UnixServerAdmin

Server Administration & Management

How to Download Oracle Latest Java JRE/JDK in linux by bypassing license using wget

Oracle has recently disabled direct download of java from their servers. So to download java, users have to visit their site via web browser and have to accept their license and terms, then users will get the download link. But if you are working of linux servers in which you can’t access the web browser, then  you should use wget command on the console. Use Below command to download java from linux terminal.

#  wget –no-cookies –no-check-certificate –header “Cookie: gpw_e24=http%3A%2F%2Fwww.oracle.com%2F” “http://download.oracle.com/otn-pub/java/jdk/7u25-b15/jdk-7u25-linux-x64.tar.gz”

Where :

Cookie: gpw_e24=http%3A%2F%2Fwww.oracle.com%2F :- It is a single cookie for all that is needed to bypass license and terms

–no-cookies : – Cookies are a mechanism for maintaining server-side state.  The server sends the client a cookie using the “Set-Cookie” header, and the client responds with the same cookie upon further requests.

–no-check-certificate : – Don’t check the server certificate against the available certificate authorities.  Also don’t require the URL host name to match the common name presented by the certificate.

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June 26, 2013 Posted by | Java, Tips & Tricks | , , | Leave a comment

How to reconfigure MySQL Slave server after Break

mysql_slave

When you get the SQL Running “NO” error, do not use slave skip counter as shown below.

mysql> stop slave;SET GLOBAL SQL_SLAVE_SKIP_COUNTER=1;start slave;  

The above statement will skip one sql statement and execute the next statement found in the binary log file. When you get the following “Could not parse relay log event entry” error, it means that Relay log file is corrupt. The IO thread is running and SQL thread is stopped. SQL thread may be broken due to 2 reasons.

1) SQL statement can not be executed.
2) OR slave is stopped due to Relay log event entry.

1.1) In case of first case use skip counter statement.

mysql> SET GLOBAL SQL_SLAVE_SKIP_COUNTER=1;

1.2) In case of second case when SQL relay log is corrupt you need to restart the slave by using “change master to” statement as shown below.

mysql> stop slave;
mysql> reset slave;
mysql> CHANGE MASTER TO MASTER_HOST=’192.168.X.X’, MASTER_USER=’slave_user’, MASTER_PASSWORD=’slave_user’, MASTER_LOG_FILE=’mysql-bin.000xxx’, MASTER_LOG_POS=503102260;
mysql> start slave;

Master log file and Master log position can be found in the show slave status output.
Relay_Master_Log_File: mysql-bin.000xxx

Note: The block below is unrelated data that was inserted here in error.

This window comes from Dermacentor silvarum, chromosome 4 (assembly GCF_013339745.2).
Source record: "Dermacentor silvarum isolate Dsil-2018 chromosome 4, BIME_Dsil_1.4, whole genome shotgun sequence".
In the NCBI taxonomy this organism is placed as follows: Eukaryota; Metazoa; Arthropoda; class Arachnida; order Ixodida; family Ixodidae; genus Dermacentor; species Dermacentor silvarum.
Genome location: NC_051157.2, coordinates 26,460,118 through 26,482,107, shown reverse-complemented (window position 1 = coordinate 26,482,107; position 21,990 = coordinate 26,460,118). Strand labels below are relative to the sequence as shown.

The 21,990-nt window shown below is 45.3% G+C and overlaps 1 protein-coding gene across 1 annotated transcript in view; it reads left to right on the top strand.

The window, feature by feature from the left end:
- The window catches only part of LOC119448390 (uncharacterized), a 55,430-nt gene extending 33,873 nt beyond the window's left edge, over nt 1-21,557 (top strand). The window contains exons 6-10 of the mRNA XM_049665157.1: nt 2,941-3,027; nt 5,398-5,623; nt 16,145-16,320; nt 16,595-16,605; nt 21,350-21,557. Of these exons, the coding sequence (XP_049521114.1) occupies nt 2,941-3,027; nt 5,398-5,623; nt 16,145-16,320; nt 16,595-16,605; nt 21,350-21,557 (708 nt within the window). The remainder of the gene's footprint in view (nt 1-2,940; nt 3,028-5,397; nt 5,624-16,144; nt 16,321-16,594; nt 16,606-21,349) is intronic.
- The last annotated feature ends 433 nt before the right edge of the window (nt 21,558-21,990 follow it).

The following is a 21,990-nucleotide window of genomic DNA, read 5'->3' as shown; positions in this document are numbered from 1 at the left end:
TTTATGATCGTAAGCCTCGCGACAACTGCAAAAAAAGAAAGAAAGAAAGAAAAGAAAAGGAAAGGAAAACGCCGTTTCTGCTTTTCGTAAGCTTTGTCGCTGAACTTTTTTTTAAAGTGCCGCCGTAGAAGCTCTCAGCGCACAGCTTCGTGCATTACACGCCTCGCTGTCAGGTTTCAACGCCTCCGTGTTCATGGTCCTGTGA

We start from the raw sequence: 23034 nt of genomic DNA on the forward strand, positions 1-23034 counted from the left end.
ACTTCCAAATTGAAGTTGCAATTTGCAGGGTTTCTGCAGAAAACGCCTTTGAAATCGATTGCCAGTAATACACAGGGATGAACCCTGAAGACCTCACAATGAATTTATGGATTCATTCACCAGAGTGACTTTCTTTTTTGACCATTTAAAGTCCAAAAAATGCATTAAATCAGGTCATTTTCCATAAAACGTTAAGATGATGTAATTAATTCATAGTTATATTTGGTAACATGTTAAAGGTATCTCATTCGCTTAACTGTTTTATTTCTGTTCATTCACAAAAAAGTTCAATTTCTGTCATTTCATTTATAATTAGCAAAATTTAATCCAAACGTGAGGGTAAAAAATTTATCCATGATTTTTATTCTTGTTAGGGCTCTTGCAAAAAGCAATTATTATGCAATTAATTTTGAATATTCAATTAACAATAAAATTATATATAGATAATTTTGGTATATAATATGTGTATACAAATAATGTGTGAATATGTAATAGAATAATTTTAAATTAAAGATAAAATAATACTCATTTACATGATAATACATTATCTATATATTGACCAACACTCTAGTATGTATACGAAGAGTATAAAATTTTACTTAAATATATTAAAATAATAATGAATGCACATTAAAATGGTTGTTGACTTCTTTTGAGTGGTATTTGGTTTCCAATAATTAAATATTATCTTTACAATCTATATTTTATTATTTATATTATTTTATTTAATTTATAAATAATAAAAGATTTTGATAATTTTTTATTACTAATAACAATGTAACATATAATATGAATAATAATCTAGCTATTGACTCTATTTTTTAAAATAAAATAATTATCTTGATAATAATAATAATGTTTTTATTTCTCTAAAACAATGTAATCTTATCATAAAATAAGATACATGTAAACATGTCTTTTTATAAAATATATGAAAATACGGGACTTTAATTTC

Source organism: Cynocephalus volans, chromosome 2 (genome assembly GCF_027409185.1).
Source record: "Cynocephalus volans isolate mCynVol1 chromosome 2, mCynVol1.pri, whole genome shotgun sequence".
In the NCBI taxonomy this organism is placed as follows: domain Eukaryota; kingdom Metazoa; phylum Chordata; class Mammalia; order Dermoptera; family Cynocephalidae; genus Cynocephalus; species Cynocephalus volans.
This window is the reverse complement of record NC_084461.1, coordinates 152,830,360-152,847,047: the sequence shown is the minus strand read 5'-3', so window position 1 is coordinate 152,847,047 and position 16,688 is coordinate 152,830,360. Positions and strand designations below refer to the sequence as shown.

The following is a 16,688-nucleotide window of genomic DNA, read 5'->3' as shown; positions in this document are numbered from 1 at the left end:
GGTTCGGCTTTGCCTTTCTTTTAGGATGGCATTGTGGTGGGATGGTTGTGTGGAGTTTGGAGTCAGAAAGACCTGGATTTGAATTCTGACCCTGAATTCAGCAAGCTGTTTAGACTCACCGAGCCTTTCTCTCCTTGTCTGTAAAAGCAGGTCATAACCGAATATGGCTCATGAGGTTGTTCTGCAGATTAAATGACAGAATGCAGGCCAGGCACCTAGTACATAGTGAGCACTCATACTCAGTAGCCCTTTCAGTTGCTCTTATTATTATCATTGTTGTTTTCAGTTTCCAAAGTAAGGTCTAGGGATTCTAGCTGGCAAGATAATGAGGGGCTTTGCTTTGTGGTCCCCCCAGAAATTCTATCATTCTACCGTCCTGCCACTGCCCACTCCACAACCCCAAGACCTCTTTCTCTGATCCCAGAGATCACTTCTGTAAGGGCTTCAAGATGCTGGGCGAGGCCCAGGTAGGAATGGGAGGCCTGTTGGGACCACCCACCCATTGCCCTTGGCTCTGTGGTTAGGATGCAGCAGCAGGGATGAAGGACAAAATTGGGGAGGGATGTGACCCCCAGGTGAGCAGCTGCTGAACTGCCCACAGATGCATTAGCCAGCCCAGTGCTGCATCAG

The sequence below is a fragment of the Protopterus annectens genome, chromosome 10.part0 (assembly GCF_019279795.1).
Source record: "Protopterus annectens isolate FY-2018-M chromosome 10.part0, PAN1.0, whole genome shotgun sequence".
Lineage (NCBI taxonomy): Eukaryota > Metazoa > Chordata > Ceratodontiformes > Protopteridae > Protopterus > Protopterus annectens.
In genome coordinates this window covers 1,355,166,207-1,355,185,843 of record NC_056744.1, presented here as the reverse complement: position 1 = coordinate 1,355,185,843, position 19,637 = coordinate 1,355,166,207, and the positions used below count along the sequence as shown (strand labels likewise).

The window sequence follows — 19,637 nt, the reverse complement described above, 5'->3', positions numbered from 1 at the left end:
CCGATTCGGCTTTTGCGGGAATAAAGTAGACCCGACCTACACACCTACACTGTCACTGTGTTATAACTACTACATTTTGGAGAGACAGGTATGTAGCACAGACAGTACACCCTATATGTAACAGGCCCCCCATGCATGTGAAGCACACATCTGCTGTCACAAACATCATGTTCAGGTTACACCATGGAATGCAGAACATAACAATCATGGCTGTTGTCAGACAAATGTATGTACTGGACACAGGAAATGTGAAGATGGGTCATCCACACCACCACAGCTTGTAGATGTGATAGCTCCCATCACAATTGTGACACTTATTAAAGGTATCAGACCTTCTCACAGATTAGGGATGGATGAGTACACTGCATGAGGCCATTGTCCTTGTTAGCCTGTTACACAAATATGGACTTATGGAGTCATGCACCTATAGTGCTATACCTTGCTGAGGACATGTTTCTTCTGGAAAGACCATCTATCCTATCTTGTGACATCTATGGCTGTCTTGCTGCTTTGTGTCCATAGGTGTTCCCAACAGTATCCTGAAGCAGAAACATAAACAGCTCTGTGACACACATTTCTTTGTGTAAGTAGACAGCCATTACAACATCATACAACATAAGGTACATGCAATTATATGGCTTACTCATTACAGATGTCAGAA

Exec_Master_Log_Pos: 503102260

mysql> show slave status\G
*************************** 1. row ***************************
Slave_IO_State: Waiting for master to send event
                Master_Host: 192.168.x.x
                Master_User: slave_user
                Master_Port: 3306
              Connect_Retry: 60
            Master_Log_File: mysql-bin.000300
        Read_Master_Log_Pos: 328331704
             Relay_Log_File: mysqld-relay-bin.000024
              Relay_Log_Pos: 108519259
      Relay_Master_Log_File: mysql-bin.000xxx
           Slave_IO_Running: Yes
          Slave_SQL_Running: No
            Replicate_Do_DB:
        Replicate_Ignore_DB:
         Replicate_Do_Table:
     Replicate_Ignore_Table:
    Replicate_Wild_Do_Table:
Replicate_Wild_Ignore_Table:
                 Last_Errno: 0
                 Last_Error: Could not parse relay log event entry. The possible reasons are: the master’s binary log is corrupted (you can check this by running ‘mysqlbinlog’ on the binary log), the slave’s relay log is corrupted (you can check this by running ‘mysqlbinlog’ on the relay log), a network problem, or a bug in the master’s or slave’s MySQL code. If you want to check the master’s binary log or slave’s relay log, you will be able to know their names by issuing ‘SHOW SLAVE STATUS’ on this slave.
               Skip_Counter: 1
        Exec_Master_Log_Pos: 503102260
            Relay_Log_Space: 872754335
            Until_Condition: None
             Until_Log_File:
              Until_Log_Pos: 0
         Master_SSL_Allowed: No
         Master_SSL_CA_File:
         Master_SSL_CA_Path:
            Master_SSL_Cert:
          Master_SSL_Cipher:
             Master_SSL_Key:
      Seconds_Behind_Master: NULL
1 row in set (0.00 sec)

The master IP address along with username, password can be found in master.info file. Relay log info file has the binary log file name and position. These 2 files are found in MySQL data directory. In this case these files can be found in /var/lib/mysql/ folder.

[root@localhost]# cat /var/lib/mysql/master.info
14
mysql-bin.000300
327270768
192.168.x.x
slave_user
slave_user
3306
60
0

In the following case skip slave counter command was used to skip the SQL error and go to the next command from binary.

mysql> show slave status\G  
*************************** 1. row ***************************
Slave_IO_State: Waiting for master to send event
                Master_Host: 192.168.X.X
                Master_User: slave_user
                Master_Port: 3306
              Connect_Retry: 60